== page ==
Back in September 2017, artist Noëmi Lakmaier lay still for nine hours as a team of balloon assistants and a "bondage engineer" attached 20,000 balloons to her immobilised body. Eventually she achieved lift-off, but since she was inside the Sydney Opera House, she didn't float away.
This was the second time she performed this piece, having first performed it in St. Leonard's Church. Designboom.com explains:
the ropes that bind the artist’s immobilized body reflect bondage techniques, including shibari — a japanese art form used to emphasize the female form. in reference to lakmaier’s body, the installation seeks to raise further questions about idealized body standards. in ‘cherophobia’, the artist becomes ‘the (imperfect) object of the viewer’s gaze.’
On June 27, 1865, he learned from a prize, the Susan & Abigail, that General Robert E. Lee had surrendered his Army of Northern Virginia. Her captain produced a San Francisco newspaper reporting the flight from Richmond, Virginia, of the Confederate Government 10 weeks previously. However, the newspaper also contained Confederate President Jefferson Davis's proclamation that the "war would be carried on with re-newed vigor." Waddell then captured 10 more whalers in the space of 7 hours just below the Arctic Circle.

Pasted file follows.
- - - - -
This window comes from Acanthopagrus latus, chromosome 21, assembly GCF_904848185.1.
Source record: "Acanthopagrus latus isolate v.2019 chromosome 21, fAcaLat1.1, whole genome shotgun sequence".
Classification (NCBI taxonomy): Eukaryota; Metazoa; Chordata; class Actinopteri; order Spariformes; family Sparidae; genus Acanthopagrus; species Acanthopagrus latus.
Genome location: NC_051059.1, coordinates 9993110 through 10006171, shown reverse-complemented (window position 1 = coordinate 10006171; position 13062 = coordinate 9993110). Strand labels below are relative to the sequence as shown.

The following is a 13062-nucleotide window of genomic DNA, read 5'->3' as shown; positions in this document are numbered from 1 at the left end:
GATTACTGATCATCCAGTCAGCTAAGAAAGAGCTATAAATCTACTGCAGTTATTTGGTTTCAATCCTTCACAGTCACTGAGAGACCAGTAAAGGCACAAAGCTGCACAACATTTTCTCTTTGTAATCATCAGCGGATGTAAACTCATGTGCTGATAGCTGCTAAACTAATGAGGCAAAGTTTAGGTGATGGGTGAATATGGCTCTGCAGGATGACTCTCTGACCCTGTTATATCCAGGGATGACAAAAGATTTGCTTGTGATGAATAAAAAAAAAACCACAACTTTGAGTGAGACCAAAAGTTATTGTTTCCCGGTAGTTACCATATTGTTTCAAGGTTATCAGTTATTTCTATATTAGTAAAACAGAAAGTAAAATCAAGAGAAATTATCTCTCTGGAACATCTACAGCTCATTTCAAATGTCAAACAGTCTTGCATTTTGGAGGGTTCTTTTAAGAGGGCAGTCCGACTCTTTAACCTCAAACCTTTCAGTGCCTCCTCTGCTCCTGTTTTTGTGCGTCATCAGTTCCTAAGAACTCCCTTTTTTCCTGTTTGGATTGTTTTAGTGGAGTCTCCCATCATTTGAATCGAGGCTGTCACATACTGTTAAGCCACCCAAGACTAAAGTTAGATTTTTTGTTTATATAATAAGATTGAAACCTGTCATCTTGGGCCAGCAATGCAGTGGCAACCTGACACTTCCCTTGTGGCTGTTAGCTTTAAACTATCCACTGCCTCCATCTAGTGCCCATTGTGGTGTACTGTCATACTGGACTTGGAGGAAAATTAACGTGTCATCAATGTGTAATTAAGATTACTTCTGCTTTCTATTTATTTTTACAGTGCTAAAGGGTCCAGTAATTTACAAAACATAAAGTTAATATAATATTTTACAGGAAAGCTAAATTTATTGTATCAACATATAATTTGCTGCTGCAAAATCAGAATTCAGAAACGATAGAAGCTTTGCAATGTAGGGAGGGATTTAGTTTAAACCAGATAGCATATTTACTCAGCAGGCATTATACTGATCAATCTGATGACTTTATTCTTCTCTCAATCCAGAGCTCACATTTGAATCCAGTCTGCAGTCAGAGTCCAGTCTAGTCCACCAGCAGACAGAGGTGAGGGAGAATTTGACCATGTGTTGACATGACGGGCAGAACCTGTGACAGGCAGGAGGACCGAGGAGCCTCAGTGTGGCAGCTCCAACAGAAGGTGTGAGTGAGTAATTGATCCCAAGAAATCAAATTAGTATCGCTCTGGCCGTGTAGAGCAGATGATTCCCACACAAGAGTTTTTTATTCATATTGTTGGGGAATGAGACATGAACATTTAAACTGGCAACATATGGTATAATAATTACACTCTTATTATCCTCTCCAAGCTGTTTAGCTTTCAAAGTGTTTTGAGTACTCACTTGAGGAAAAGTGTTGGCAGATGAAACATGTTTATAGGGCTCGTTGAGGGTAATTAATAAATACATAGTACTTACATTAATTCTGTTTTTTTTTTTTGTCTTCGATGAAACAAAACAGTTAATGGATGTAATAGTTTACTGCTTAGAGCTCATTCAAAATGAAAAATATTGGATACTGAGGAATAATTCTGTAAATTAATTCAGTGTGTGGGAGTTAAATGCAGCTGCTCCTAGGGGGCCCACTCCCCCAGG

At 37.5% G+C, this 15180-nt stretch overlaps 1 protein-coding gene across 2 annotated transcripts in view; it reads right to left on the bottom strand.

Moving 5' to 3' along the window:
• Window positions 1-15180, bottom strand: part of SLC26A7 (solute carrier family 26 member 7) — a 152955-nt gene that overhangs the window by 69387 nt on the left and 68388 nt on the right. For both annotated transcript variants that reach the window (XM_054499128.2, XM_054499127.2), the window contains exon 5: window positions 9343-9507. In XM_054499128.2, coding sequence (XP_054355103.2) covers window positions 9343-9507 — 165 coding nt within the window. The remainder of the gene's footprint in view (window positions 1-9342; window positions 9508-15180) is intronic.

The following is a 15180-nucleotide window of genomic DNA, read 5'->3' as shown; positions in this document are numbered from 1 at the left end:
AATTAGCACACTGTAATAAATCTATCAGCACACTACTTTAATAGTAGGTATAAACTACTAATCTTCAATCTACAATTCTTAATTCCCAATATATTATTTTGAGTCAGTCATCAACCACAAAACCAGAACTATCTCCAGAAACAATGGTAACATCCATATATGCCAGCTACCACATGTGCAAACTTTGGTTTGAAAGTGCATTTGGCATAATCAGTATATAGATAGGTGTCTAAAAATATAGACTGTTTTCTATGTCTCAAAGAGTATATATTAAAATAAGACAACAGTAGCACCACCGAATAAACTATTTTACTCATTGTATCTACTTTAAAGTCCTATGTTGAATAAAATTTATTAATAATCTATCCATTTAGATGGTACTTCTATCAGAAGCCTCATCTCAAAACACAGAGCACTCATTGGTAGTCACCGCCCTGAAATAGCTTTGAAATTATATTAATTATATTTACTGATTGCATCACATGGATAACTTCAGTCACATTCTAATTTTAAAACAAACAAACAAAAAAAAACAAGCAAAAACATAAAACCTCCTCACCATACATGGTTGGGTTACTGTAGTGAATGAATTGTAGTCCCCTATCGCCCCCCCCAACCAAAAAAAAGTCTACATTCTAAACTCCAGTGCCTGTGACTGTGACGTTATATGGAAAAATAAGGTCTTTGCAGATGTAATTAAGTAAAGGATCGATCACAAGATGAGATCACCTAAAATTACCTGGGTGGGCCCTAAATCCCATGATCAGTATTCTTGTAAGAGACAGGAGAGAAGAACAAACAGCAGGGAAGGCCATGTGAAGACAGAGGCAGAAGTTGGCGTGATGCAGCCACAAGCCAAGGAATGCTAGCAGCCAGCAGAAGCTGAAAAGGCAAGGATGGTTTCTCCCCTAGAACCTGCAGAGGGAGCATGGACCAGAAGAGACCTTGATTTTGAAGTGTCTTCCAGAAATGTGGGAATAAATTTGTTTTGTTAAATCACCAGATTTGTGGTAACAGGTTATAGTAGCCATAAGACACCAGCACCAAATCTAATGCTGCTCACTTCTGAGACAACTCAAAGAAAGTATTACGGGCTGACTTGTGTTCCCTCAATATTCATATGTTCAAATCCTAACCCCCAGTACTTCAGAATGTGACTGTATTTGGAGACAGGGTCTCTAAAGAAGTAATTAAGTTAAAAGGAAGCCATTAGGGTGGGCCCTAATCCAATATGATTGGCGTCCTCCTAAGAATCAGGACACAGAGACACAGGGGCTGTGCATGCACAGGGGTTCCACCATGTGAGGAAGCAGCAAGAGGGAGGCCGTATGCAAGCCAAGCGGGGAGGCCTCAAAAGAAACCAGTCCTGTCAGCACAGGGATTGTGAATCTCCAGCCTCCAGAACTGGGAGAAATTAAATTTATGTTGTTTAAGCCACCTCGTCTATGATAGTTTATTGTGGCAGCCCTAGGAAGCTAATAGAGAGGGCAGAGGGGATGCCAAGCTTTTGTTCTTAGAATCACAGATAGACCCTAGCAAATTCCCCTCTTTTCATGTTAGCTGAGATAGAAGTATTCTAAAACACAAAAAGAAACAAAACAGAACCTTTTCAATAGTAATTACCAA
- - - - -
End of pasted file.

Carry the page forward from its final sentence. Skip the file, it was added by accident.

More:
On August 3, 1865, Waddell finally learned of the war's end when he met at sea the Liverpool barque Barracouta, which was bound for San Francisco. He received the devastating news of the surrender of General Joseph E. Johnston's army on April 26, Kirby Smith's army's surrender on May 26, and crucially the capture of President Davis and a part of his cabinet. Captain Waddell then knew the war was over.
Captain Waddell lowered his Confederate flag, and the CSS Shenandoah underwent physical alteration. Her guns were dismounted and stored below deck, and her hull was painted to look like an ordinary merchant vessel.
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Alex is the creator and curator of the Museum of Hoaxes. He's also the author of various weird, non-fiction books such as Elephants on Acid.
Paul Di Filippo
Paul has been paid to put weird ideas into fictional form for over thirty years, in his career as a noted science fiction writer. He has recently begun blogging on many curious topics with three fellow writers at The Inferior 4+1.
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